China Daily says the total investment could top Rmb50 billion ($8 billion) and the park is expected to open in 2019. It will be located in Tongzhou, the eastern gateway to Beijing. Not a prime location currently, the site falls in line with the central government’s focus on dispersing economic activity away from central Beijing to its outlying areas (see WiC294 for more on the Jing-Jin-Ji strategy).
Universal is also enjoying itself as the top-earning foreign studio in China this year, with three blockbusters as of September. Furious 7 took $380 million, briefly becoming the best- grossing movie in Chinese history (it was narrowly dislodged by domestic animation Monster Hunt this month). Jurassic World also made a killing with a $230 million take. And the animated movie Minions is doing spectacularly well, not just in terms of box office earnings but also with commercial tie-ins (for example, Mengniu Dairy is using the little yellow characters to advertise its milk).
“Universal Pictures is having a bull run in China this year,” Southern Metropolis Daily applauds. “Its strategic ‘tilt’ towards China since last year has been much more notable than other Hollywood majors.”
These “tilts” included setting up a Beijing office in late 2014. And much to the approval of local cinemagoers, Jurassic World opened in China ahead of its first screening in the US too.
A political thriller?
When Xi Jinping wrapped up his US tour in 2012 with a stopover in Los Angeles (he was just about to become President), one of the accompanying announcements was the creation of Oriental DreamWorks.
This Shanghai-based studio was said to symbolise greater cooperation between the US and Chinese media industries, with DreamWorks and CMC as co-investors. The first fruits of the partnership will appear next year with the release of Kung Fu Panda 3.
Following a similar script – i.e. timed to coincide with another of Xi’s American trips – Time Warner has cast itself in the lead role this time round.
Just a day before Xi arrived in Seattle this week, Warner Bros announced it will team up with CMC to set up a joint venture of its own. Flagship Entertainment, headquartered in Hong Kong, will develop a variety of films for distribution in China and worldwide. Warner Bros will take a 49% stake, while a CMC-led consortium will own the rest.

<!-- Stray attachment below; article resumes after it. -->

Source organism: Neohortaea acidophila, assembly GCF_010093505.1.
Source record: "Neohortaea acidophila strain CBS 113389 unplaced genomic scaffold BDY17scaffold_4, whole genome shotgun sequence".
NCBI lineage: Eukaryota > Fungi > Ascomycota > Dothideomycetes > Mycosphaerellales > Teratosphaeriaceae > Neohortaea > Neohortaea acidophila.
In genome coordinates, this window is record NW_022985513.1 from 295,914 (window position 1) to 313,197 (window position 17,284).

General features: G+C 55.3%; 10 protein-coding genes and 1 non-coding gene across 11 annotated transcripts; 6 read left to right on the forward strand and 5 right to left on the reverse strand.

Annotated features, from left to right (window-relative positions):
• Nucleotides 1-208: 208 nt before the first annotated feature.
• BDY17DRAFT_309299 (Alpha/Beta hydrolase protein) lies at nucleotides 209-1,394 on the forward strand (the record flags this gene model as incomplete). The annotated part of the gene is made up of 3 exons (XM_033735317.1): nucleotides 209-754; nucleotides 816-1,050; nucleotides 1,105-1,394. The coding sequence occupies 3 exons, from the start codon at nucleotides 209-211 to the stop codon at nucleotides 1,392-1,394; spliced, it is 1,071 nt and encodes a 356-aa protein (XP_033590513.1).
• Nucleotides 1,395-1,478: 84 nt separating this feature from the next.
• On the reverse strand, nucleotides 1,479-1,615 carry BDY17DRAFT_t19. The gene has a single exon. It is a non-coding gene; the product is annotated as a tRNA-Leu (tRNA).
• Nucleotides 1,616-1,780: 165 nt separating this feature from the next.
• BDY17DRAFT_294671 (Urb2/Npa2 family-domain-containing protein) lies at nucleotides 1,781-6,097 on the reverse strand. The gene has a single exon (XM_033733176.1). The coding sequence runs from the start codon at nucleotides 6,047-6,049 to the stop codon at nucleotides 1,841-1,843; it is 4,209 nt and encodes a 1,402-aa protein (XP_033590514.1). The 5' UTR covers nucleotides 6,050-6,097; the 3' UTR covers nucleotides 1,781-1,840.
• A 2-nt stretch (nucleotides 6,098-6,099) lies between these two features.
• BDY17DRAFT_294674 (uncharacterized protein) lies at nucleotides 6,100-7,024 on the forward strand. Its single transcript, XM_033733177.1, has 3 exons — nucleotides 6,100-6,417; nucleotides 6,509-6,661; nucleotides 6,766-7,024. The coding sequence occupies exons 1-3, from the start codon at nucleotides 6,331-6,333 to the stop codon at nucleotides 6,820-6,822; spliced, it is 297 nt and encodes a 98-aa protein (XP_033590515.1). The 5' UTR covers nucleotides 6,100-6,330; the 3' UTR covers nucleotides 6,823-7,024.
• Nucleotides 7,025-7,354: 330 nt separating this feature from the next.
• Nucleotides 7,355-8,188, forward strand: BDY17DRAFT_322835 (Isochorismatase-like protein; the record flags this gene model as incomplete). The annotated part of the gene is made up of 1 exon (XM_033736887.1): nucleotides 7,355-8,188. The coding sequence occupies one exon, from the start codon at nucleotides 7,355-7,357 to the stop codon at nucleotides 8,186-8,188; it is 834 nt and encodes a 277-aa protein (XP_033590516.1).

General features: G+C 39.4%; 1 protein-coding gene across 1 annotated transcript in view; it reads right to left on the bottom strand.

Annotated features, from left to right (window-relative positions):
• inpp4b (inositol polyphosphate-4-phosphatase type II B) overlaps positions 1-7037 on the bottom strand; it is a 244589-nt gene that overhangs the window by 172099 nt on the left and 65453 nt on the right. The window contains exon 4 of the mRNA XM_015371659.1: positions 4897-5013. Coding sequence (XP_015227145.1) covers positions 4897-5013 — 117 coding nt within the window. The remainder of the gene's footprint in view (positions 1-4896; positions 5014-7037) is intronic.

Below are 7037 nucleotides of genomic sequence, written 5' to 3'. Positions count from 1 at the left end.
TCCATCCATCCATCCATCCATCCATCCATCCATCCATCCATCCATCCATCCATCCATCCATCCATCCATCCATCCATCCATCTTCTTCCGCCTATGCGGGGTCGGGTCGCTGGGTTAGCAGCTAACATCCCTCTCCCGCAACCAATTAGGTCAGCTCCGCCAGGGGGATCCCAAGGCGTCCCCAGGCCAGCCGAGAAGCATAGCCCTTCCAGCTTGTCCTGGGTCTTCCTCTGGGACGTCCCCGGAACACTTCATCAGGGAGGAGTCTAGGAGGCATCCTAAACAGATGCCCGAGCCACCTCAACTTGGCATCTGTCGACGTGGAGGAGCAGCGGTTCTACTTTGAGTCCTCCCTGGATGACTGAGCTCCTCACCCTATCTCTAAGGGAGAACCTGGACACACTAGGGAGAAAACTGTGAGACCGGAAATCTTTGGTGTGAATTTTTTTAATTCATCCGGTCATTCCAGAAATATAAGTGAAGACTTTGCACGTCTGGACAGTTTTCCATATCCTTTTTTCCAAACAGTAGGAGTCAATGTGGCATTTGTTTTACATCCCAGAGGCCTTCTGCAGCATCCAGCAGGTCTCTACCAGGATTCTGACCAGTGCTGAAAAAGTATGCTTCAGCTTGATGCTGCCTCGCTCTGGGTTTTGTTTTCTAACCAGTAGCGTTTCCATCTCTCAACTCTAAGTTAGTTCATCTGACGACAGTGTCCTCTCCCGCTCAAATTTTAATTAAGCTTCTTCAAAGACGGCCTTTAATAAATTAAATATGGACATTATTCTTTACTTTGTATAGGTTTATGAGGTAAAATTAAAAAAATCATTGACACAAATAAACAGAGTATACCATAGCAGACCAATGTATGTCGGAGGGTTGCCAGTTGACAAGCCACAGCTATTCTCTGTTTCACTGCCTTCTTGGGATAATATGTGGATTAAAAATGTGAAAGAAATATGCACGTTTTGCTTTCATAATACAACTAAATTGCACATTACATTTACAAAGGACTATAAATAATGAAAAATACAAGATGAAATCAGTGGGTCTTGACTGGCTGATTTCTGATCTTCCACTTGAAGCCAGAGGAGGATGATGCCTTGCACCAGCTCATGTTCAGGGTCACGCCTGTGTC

Hong Kong’s leading TV operator Television Broadcast will also participate in the deal. The involvement of the Hong Kong firm is intriguing. The former British colony was once the ideological frontline in the stand-off between mainland China and Taiwan. Investment flew into the entertainment sector from both sides of the Taiwan Strait for movies packing a propaganda punch. This laid the foundation for a thriving industry and Hong Kong grew into the world’s second biggest movie exporter in the 1970s and 1980s.
The sector withered as 1997 approached and China resumed sovereignty over the former colony. But the new Warner Bros-CMC partnership comes at a time in which Hong Kong’s entertainment industry has the feel of a frontier market once more. Online video provider Netflix is setting up shop in the city next year, for example, and this week its Chinese counterpart LeTV won the broadcasting rights to English Premier League football in a deal believed to be worth up to $600 million (see WiC296).
Hong Kong’s media sounds hopeful that the Flagship tie-up will boost the city’s movie mojo. The deal will bring together the biggest American studio and the most influential Chinese media investor, Hong Kong Economic Times has noted, while the choice of Hong Kong for its home base is a clear collaboration of mutual interests. “Warner Bros can find more creative freedom [in Hong Kong],” the newspaper suggests. “And CMC would like to make more A-list Chinese movies that woo the global market.”
More entertaining deals to come?
Also in Hong Kong, IMAX Corp’s China division is planning to raise about $280 million in an IPO next month. One of its key shareholders is, again, CMC. In the prospectus for the fundraising IMAX says it expects China’s box office to surpass America’s by 2017 (when Chinese cinemas will gross $11.7 billion, up from $4.7 billion last year, according to EntGroup, the film sector specialist).
With current revenue growth of 30% a year, China is the holy grail for the American producers, which is why Vanity Fair magazine says it got a “glimpse of the future” when it saw the logo for Alibaba Pictures pop up at the beginning of Mission: Impossible – Rogue Nation.
Alibaba isn’t even the senior Chinese investor in the Tom Cruise movie. According to CBN, Paramount Pictures has partnered with 1905.com (a unit of state broadcaster CCTV, named after the year China’s first-ever movie, The Battle of Dingjunshan, was produced). For Rogue Nation, Paramount allocated a 10% stake of the movie to 1905.com, which subsequently sold its commercial rights to three Chinese firms including Alibaba and Dalian Wanda. There was similar cooperation between Paramount and 1905.com for Transformers: Age of Extinction, which was China’s top grossing movie last year.